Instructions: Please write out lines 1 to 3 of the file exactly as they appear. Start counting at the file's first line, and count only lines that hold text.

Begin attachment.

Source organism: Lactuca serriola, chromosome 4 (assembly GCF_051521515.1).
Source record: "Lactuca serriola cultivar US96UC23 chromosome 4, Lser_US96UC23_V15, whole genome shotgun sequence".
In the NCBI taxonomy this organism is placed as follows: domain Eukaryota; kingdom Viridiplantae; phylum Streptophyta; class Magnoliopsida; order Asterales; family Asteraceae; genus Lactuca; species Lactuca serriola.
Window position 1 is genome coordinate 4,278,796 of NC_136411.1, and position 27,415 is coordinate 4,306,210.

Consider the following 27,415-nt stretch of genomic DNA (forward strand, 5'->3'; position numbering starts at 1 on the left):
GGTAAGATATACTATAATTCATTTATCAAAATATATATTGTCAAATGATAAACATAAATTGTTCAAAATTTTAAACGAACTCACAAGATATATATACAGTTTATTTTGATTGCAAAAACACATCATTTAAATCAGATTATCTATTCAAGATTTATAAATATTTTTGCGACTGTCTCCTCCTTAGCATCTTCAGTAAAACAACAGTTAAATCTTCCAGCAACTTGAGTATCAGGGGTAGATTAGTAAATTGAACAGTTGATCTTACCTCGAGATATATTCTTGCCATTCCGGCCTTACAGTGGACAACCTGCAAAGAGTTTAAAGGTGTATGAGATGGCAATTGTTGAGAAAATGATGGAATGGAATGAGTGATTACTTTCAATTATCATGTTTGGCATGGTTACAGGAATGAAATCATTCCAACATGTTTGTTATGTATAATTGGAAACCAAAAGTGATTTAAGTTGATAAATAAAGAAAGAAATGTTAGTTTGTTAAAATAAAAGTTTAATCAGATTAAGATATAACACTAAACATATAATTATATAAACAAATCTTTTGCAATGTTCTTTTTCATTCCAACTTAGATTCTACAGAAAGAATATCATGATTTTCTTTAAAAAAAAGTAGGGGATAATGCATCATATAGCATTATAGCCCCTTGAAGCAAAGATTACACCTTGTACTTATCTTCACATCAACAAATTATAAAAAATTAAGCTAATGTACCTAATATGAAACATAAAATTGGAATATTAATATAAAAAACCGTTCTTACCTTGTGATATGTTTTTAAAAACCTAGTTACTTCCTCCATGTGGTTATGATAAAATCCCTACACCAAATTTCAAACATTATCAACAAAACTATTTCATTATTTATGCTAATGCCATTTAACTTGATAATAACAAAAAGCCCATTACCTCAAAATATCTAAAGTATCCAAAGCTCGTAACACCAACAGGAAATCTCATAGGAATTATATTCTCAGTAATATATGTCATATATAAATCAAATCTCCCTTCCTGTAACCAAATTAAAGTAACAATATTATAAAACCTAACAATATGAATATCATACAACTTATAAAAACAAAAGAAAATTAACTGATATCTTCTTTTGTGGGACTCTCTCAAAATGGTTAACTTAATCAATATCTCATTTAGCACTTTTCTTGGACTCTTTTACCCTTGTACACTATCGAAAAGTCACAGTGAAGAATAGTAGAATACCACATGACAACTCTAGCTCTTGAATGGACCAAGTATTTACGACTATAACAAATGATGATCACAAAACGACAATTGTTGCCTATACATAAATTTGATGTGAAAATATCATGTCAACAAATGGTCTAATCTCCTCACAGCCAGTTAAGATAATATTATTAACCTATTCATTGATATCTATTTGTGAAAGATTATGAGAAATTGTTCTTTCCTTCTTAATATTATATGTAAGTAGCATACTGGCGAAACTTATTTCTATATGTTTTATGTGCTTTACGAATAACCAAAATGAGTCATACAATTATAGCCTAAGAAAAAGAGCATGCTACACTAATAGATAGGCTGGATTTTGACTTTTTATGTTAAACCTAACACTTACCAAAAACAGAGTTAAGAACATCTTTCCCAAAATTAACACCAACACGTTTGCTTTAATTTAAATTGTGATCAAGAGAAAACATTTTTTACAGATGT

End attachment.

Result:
Source organism: Lactuca serriola, chromosome 4 (assembly GCF_051521515.1).
Source record: "Lactuca serriola cultivar US96UC23 chromosome 4, Lser_US96UC23_V15, whole genome shotgun sequence".
In the NCBI taxonomy this organism is placed as follows: domain Eukaryota; kingdom Viridiplantae; phylum Streptophyta; class Magnoliopsida; order Asterales; family Asteraceae; genus Lactuca; species Lactuca serriola.